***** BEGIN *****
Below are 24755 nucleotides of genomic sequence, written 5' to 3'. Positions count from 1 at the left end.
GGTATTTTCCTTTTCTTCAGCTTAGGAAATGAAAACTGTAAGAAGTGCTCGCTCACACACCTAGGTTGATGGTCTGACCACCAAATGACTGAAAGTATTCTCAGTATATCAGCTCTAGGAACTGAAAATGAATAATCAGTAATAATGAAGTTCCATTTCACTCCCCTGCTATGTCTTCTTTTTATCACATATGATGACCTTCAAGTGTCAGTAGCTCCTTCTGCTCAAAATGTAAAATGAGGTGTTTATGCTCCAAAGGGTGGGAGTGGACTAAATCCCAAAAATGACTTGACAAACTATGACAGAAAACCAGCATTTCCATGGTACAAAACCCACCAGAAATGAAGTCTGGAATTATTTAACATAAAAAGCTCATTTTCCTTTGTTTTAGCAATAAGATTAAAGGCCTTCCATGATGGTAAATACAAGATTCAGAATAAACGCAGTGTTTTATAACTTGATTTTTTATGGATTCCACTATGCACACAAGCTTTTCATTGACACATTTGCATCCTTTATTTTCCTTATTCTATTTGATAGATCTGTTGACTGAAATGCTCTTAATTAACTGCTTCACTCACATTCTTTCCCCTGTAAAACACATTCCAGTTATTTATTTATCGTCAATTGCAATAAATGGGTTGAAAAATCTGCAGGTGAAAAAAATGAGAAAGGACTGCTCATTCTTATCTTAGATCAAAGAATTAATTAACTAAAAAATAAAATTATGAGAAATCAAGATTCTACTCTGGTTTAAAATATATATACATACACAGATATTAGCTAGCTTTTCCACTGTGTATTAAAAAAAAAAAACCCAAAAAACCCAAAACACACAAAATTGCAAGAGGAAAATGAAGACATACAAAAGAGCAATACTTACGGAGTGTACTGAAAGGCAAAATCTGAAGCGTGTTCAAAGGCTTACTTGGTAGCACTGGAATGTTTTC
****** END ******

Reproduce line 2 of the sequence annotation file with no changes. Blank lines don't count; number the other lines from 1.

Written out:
GGTATTTTCCTTTTCTTCAGCTTAGGAAATGAAAACTGTAAGAAGTGCTCGCTCACACACCTAGGTTGATGGTCTGACCACCAAATGACTGAAAGTATTCTCAGTATATCAGCTCTAGGAACTGAAAATGAATAATCAGTAATAATGAAGTTCCATTTCACTCCCCTGCTATGTCTTCTTTTTATCACATATGATGACCTTCAAGTGTCAGTAGCTCCTTCTGCTCAAAATGTAAAATGAGGTGTTTATGCTCCAAAGGGTGGGAGTGGACTAAATCCCAAAAATGACTTGACAAACTATGACAGAAAACCAGCATTTCCATGGTACAAAACCCACCAGAAATGAAGTCTGGAATTATTTAACATAAAAAGCTCATTTTCCTTTGTTTTAGCAATAAGATTAAAGGCCTTCCATGATGGTAAATACAAGATTCAGAATAAACGCAGTGTTTTATAACTTGATTTTTTATGGATTCCACTATGCACACAAGCTTTTCATTGACACATTTGCATCCTTTATTTTCCTTATTCTATTTGATAGATCTGTTGACTGAAATGCTCTTAATTAACTGCTTCACTCACATTCTTTCCCCTGTAAAACACATTCCAGTTATTTATTTATCGTCAATTGCAATAAATGGGTTGAAAAATCTGCAGGTGAAAAAAATGAGAAAGGACTGCTCATTCTTATCTTAGATCAAAGAATTAATTAACTAAAAAATAAAATTATGAGAAATCAAGATTCTACTCTGGTTTAAAATATATATACATACACAGATATTAGCTAGCTTTTCCACTGTGTATTAAAAAAAAAAAACCCAAAAAACCCAAAACACACAAAATTGCAAGAGGAAAATGAAGACATACAAAAGAGCAATACTTACGGAGTGTACTGAAAGGCAAAATCTGAAGCGTGTTCAAAGGCTTACTTGGTAGCACTGGAATGTTTTC